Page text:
There is NO DEFENSE; There is ONLY ATTACK!

Some of the things we at Memphis Kendo teach our beginners is the importance of footwork, moving forward, basic seme, big swing techniques, big voice, and ki-ken-tai-ichi. On top of all that, there is the old addage: THERE IS NO DEFENSE.. THERE IS ONLY ATTACK.

When beginners start to transition into a more active participation in class (read: wearing bogu and taking part fully in jigeiko) they sometimes tend to forget everything they've learned the first 3-6 months. Many times, people get into bogu and fall back to a basic human instinct of defense only. Some people are able to effectively carry over the concept of "ONLY ATTACK!", and they do so without regard to the consequences of their attack. In essence, they attack without fear (which is good at that level), but one of the drawbacks of this --- especially when they face someone of equal experience and rank --- is that one side attacks using a big men strike from always the same distance and with always the same timing. When this happens, the other side typically falls into the same pattern and the end result, usually, is that both sides continue to hit each other's shinai before reaching the men and a successful strike eludes both players for, seemingly, an eternity.

It is important that beginners use what they learn in regular practice, attacking without hesitation or fear, however, they cannot learn opportunities for attacking by repetitively using the same technique from always the same distance and with always the same timing.

Keep in mind that jigeiko is not "regular/kihon practice". Jigeiko is a real opportunity to work on what you've learned in class in a very practical way. It's not enough to simply kiai, push seme, and attack.... you will soon learn that that doesn't always work when the opponent is not acting simply as a target for your practice, and some real frustration can result from this.

Once you know how to do a very basic men strike in regular practice, try to use jigeiko to experiment with how to actually pull off a very basic men strike. Pulling off a very basic men strike is not as easy as some think!

So, you know how to do big men... you have great voice... you have decent timing and ki-ken-tai-ichi. Works great in practice, but now you're having trouble in jigeiko.

What to do?

Gain the center and create an opening to attack!

Whoa. What does this mean? What is center?

In case you don't know, "center" is perhaps most simply described as "keeping your shinai pointed at the opponent" (i.e., your shinai is "in the center").

Great. Now that I know what center is, Why do I need to break it?

Basically, if your opponent controls the center, then you will not be able to attack.


Because --- without going into greater detail --- if you move to attack without getting your opponent off center, the opponent can do a number of things to nullify your attack, one of which being if he doesn't move at all and just holds his kamae, you could just kill yourself on the tip of his sword.

Ok, so how do I break the opponent's center?

Well, now you're starting to think like a kenshi. HOW to break the opponent's center is the basic, most important tactic in kendo and, regardless of how simple the concept is, pondering the "how" is what develops into more complicated and effective waza (technique) as you advance in kendo.

There are several ways to break the opponent's center, but the simplest way is to physically move the opponent's shinai off the centerline by using your own shinai.  For example, you can attempt to push the opponent's shinai down/to the side (called OSAE-WAZA) or you can attempt to push/knock it left, right, up (called HARAI-WAZA).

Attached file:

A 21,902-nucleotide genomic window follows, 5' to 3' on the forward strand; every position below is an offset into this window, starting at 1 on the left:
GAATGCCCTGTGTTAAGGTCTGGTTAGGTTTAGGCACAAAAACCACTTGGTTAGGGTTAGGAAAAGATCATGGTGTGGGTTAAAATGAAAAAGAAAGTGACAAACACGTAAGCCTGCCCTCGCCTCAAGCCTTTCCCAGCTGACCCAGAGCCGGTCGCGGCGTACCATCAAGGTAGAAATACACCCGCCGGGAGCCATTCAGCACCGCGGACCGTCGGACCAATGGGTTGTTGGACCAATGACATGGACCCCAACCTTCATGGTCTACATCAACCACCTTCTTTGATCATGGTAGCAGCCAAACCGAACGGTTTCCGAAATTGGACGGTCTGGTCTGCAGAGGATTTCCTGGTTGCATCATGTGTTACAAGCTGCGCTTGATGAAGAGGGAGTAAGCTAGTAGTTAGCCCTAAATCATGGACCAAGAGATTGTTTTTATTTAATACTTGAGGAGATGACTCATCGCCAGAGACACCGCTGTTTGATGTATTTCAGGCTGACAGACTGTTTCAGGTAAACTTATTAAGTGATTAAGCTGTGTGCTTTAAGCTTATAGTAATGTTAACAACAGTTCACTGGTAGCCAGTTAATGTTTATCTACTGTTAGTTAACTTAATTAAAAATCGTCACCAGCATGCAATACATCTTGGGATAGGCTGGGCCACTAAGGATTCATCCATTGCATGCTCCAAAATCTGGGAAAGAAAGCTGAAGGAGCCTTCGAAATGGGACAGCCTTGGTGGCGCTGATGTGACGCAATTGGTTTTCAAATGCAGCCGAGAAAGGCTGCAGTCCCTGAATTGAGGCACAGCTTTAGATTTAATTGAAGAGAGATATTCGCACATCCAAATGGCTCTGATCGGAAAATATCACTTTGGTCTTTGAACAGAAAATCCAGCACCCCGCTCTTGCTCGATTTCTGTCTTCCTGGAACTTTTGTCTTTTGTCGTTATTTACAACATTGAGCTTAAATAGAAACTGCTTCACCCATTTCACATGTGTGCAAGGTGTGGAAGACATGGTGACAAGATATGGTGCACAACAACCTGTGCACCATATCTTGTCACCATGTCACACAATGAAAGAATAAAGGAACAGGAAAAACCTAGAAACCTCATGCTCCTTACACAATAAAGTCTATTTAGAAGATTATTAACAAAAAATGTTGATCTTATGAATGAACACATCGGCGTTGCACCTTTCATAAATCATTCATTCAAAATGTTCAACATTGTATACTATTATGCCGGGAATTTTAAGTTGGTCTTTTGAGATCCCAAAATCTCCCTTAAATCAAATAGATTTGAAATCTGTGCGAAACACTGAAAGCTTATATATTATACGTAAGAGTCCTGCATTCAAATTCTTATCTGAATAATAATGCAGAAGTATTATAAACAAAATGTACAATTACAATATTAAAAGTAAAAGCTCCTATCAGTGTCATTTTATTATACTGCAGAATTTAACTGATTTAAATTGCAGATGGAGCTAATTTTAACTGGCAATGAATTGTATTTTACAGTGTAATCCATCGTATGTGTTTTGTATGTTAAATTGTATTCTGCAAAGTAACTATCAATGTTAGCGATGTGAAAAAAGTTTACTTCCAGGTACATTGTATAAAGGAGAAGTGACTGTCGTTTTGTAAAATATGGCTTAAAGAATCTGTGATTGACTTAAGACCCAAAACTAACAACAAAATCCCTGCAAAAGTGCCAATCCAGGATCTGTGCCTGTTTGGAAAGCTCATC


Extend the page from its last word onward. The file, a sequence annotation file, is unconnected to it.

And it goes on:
This particular concept of manipulating the opponent's shinai is known as "Killing the Sword" or "Killing the Kensen"...

If you regularly kiai, push forward, then attack.... You can attempt to ALTER YOUR TIMING.  Try: kiai, kiai, push forward, kiai, push forward, then attack. Or you might push forward, kiai and stomp your front foot to see what kind of reaction you get from the opponent. This is what is meant by "changing your timing".

If you experience some frustration with your attacks in jigeiko (Can't Seem to Land ANYTHING!), try experimenting with timing variations.... alter your footwork, play with your kiai (when you attack, is your kiai significantly different from when you're NOT attacking?), attack the opponent's shinai (Kill the Sword!), try to avoid the same patterns (1-2-3-GO!) of attack and change it up a little (1-GO!... 1-2-3-GO!... 1-2-GO!... etc.)


As you progress in kendo, you will start to develop a better of sense of reading the opponent, recognizing his patterns, recognizing opportunities for attack, and so forth. You'll also learn different types of waza and over time, you'll get better at knowing what to use and when to use it. You'll discover that you can use some waza better than other waza. The kendo learning process is neverending, so, don't get too ahead of yourself.... there's plenty of time.

High-level kendo players use the same kendo basics that beginners use. The difference comes in their understanding and application of those basics which are ONLY able to develop through experience over time. There is no "quick path" to strong kendo. If such existed, 1.kyu-level players would defeat 5.dan players on a regular basis. So in the early stages of your kendo journey, continue to work ONLY on what you know and try to perfect it. THAT is the natural progression to "advanced kendo."

Some of the items in this post were taken from Dr. Sotaro Honda's article "Learning of Tactics for Kyu-grade Holders". Honda-sensei is the head coach of the British National Kendo Team.